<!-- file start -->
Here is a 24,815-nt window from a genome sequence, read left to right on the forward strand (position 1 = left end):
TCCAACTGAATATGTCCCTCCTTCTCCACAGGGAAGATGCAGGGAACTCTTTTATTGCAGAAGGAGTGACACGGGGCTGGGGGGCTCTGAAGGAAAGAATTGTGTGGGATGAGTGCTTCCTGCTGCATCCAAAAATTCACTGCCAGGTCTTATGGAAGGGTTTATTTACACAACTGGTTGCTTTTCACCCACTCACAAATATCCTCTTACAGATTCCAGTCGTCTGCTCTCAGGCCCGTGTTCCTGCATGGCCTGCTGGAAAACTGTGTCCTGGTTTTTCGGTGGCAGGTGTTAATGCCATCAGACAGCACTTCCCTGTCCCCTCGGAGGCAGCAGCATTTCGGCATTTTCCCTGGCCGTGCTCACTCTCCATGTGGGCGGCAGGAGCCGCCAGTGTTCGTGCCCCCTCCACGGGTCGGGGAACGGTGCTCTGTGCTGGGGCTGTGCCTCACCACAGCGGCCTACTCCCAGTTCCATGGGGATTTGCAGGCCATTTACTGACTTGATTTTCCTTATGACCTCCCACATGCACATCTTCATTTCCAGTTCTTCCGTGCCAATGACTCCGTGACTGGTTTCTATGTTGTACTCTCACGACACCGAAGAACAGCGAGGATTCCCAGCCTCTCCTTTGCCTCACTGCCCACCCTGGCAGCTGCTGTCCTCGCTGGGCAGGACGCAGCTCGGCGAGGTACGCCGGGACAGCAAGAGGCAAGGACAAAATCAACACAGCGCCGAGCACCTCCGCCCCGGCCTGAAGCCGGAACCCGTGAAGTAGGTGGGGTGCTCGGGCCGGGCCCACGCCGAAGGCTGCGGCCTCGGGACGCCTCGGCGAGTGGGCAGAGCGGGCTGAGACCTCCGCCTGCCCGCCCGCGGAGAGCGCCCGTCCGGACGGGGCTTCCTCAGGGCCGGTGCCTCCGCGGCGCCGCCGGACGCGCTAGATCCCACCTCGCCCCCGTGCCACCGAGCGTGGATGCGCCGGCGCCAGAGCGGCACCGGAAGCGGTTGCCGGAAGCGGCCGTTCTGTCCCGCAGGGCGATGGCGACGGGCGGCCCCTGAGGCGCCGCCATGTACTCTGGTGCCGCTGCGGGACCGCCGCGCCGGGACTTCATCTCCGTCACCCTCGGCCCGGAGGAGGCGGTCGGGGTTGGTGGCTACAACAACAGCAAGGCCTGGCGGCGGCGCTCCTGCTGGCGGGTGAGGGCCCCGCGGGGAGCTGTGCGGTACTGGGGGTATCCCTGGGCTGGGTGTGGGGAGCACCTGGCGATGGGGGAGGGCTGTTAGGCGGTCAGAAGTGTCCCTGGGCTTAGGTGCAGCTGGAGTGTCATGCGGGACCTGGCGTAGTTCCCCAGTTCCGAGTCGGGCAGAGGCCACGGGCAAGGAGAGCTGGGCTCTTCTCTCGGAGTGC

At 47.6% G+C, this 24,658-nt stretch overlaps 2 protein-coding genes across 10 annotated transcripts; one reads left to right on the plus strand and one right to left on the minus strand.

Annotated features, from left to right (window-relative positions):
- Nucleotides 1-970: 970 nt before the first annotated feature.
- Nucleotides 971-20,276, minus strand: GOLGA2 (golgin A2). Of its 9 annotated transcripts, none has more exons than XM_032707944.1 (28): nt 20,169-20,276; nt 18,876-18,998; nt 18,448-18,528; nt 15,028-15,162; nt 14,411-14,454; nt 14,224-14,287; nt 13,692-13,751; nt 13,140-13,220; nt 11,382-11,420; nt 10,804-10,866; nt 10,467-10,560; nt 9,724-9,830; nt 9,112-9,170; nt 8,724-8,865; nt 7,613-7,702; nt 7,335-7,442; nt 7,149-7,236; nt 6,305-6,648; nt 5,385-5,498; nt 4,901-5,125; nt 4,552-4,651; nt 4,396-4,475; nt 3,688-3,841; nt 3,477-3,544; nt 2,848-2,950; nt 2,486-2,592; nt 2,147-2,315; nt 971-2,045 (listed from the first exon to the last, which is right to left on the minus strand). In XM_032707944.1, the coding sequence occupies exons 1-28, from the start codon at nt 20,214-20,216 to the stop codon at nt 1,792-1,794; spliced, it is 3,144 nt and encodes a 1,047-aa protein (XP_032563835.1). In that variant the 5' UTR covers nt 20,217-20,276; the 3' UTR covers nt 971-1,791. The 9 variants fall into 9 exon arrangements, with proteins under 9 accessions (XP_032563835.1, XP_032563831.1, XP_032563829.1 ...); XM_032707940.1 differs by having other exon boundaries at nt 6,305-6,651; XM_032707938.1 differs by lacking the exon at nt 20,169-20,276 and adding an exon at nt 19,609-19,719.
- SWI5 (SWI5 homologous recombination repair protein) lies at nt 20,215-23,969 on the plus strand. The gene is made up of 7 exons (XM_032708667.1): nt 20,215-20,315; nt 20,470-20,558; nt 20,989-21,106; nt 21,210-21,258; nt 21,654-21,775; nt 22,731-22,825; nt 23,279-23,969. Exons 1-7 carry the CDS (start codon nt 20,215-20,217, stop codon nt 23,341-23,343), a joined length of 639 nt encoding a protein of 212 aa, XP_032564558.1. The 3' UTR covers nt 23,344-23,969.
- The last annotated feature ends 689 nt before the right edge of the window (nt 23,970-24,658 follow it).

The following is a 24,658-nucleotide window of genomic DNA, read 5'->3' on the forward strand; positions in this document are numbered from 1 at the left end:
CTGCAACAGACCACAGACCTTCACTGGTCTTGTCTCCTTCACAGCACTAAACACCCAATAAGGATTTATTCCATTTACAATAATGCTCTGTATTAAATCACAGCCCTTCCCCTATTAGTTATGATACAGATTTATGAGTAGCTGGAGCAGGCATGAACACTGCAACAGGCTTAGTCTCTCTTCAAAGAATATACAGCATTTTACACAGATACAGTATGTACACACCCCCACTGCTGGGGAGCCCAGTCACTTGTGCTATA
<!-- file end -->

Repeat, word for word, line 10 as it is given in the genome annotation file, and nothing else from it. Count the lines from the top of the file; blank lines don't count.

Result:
CTGCAACAGACCACAGACCTTCACTGGTCTTGTCTCCTTCACAGCACTAAACACCCAATAAGGATTTATTCCATTTACAATAATGCTCTGTATTAAATCACAGCCCTTCCCCTATTAGTTATGATACAGATTTATGAGTAGCTGGAGCAGGCATGAACACTGCAACAGGCTTAGTCTCTCTTCAAAGAATATACAGCATTTTACACAGATACAGTATGTACACACCCCCACTGCTGGGGAGCCCAGTCACTTGTGCTATA